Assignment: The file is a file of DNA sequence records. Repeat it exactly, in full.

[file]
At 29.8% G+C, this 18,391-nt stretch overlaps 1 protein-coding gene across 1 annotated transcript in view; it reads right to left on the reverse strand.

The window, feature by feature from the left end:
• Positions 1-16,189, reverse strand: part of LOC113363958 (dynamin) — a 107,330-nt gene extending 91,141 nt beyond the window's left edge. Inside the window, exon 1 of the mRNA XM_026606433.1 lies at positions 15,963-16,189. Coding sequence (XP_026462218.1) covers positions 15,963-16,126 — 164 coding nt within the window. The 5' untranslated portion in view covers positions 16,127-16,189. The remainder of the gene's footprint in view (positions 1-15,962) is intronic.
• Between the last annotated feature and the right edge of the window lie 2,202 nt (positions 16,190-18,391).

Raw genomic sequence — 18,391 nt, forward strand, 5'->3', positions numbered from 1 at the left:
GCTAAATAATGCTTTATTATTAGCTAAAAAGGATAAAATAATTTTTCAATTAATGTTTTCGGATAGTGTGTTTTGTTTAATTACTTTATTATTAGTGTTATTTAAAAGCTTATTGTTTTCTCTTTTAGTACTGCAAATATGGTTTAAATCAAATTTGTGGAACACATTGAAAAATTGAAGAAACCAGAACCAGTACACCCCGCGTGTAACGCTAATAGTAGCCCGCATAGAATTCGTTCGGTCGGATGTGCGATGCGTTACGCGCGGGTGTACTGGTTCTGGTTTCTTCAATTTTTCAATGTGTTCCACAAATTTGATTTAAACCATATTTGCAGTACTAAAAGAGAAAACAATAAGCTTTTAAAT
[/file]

At 29.8% G+C, this 18,391-nt stretch overlaps 1 protein-coding gene across 1 annotated transcript in view; it reads right to left on the reverse strand.

The window, feature by feature from the left end:
• Positions 1-16,189, reverse strand: part of LOC113363958 (dynamin) — a 107,330-nt gene extending 91,141 nt beyond the window's left edge. Inside the window, exon 1 of the mRNA XM_026606433.1 lies at positions 15,963-16,189. Coding sequence (XP_026462218.1) covers positions 15,963-16,126 — 164 coding nt within the window. The 5' untranslated portion in view covers positions 16,127-16,189. The remainder of the gene's footprint in view (positions 1-15,962) is intronic.
• Between the last annotated feature and the right edge of the window lie 2,202 nt (positions 16,190-18,391).

Raw genomic sequence — 18,391 nt, forward strand, 5'->3', positions numbered from 1 at the left:
GCTAAATAATGCTTTATTATTAGCTAAAAAGGATAAAATAATTTTTCAATTAATGTTTTCGGATAGTGTGTTTTGTTTAATTACTTTATTATTAGTGTTATTTAAAAGCTTATTGTTTTCTCTTTTAGTACTGCAAATATGGTTTAAATCAAATTTGTGGAACACATTGAAAAATTGAAGAAACCAGAACCAGTACACCCCGCGTGTAACGCTAATAGTAGCCCGCATAGAATTCGTTCGGTCGGATGTGCGATGCGTTACGCGCGGGTGTACTGGTTCTGGTTTCTTCAATTTTTCAATGTGTTCCACAAATTTGATTTAAACCATATTTGCAGTACTAAAAGAGAAAACAATAAGCTTTTAAAT